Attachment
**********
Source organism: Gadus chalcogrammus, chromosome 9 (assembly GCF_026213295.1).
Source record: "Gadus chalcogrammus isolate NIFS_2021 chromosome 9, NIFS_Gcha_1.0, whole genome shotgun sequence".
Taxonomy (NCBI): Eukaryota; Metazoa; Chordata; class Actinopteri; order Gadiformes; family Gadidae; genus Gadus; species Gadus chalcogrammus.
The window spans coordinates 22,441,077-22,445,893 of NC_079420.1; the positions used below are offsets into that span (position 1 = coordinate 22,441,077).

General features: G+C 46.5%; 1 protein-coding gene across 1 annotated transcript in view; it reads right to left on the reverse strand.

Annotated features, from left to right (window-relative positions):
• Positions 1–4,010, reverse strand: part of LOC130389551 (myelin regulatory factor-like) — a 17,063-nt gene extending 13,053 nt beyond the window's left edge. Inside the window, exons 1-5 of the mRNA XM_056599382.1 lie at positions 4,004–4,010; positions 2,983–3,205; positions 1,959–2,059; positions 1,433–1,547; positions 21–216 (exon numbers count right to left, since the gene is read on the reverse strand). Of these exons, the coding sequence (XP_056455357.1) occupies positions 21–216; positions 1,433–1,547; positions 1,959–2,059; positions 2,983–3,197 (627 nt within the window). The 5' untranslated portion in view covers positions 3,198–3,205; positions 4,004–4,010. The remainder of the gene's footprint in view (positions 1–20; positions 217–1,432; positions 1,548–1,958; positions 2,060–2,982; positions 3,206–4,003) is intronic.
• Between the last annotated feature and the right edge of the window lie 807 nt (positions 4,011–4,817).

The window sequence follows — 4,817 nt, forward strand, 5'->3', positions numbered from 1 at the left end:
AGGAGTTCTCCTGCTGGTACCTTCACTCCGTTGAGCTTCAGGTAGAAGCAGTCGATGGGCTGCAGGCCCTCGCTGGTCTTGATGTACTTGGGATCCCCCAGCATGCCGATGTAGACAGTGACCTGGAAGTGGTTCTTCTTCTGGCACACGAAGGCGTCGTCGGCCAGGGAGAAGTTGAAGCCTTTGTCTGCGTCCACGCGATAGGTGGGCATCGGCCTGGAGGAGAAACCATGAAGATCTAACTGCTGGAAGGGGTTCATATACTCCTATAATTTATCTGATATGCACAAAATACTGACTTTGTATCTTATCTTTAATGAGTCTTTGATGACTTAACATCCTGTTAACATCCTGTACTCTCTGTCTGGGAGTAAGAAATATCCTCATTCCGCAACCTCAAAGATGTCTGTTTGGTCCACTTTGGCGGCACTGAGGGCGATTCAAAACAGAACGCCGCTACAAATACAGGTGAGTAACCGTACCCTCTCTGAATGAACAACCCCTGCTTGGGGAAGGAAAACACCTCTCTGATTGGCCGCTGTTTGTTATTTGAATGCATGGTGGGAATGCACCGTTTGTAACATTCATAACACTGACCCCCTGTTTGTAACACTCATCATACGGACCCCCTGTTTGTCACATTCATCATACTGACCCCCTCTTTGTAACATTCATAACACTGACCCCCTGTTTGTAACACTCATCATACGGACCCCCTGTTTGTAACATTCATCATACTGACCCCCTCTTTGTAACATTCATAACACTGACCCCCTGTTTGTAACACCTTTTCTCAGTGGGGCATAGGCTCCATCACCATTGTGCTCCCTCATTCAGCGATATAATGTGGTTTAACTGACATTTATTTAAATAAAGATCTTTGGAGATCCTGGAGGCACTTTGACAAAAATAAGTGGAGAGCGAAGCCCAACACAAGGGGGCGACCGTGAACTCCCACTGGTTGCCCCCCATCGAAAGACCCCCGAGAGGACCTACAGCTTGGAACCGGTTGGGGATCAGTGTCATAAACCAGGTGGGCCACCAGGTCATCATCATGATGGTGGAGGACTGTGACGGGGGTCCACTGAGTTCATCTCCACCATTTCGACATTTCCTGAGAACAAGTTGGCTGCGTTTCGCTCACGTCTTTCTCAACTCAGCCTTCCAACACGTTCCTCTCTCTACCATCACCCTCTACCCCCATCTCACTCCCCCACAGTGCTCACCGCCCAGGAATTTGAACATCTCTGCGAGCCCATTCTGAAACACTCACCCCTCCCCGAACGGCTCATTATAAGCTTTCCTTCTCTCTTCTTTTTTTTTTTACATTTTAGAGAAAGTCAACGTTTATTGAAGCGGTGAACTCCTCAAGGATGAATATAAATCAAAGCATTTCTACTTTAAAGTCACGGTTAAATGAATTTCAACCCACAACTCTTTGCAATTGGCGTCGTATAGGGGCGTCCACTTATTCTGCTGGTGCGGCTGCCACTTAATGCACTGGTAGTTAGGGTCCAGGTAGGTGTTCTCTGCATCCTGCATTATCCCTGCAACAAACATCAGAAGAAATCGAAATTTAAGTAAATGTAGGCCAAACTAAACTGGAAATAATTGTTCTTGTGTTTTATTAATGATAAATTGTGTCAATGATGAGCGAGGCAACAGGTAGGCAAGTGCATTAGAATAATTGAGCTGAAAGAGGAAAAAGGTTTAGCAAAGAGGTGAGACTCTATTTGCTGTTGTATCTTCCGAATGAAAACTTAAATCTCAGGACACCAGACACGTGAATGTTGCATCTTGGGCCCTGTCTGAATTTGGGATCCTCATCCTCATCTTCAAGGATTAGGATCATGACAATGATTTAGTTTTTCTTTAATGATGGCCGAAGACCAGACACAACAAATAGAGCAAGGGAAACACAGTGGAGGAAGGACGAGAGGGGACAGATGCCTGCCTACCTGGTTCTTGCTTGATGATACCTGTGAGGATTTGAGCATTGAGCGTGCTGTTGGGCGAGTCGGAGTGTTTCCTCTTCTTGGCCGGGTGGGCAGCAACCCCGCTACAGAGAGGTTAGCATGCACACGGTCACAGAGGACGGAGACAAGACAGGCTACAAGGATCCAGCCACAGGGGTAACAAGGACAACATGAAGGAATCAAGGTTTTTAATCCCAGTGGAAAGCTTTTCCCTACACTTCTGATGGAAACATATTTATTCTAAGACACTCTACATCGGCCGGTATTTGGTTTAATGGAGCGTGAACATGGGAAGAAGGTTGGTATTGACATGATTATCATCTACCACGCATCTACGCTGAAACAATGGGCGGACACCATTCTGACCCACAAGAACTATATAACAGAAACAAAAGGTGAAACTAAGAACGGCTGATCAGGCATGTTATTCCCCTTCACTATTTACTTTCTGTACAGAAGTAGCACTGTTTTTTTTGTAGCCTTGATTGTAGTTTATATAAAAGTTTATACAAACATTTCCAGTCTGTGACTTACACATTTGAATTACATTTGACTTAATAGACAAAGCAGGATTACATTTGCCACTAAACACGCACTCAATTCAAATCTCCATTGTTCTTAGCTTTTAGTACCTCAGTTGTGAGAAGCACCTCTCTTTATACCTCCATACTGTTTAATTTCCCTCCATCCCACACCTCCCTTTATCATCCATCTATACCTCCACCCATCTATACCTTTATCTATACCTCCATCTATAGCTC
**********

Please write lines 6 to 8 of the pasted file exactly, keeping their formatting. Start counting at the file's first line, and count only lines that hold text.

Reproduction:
Annotated features, from left to right (window-relative positions):
• Positions 1–4,010, reverse strand: part of LOC130389551 (myelin regulatory factor-like) — a 17,063-nt gene extending 13,053 nt beyond the window's left edge. Inside the window, exons 1-5 of the mRNA XM_056599382.1 lie at positions 4,004–4,010; positions 2,983–3,205; positions 1,959–2,059; positions 1,433–1,547; positions 21–216 (exon numbers count right to left, since the gene is read on the reverse strand). Of these exons, the coding sequence (XP_056455357.1) occupies positions 21–216; positions 1,433–1,547; positions 1,959–2,059; positions 2,983–3,197 (627 nt within the window). The 5' untranslated portion in view covers positions 3,198–3,205; positions 4,004–4,010. The remainder of the gene's footprint in view (positions 1–20; positions 217–1,432; positions 1,548–1,958; positions 2,060–2,982; positions 3,206–4,003) is intronic.
• Between the last annotated feature and the right edge of the window lie 807 nt (positions 4,011–4,817).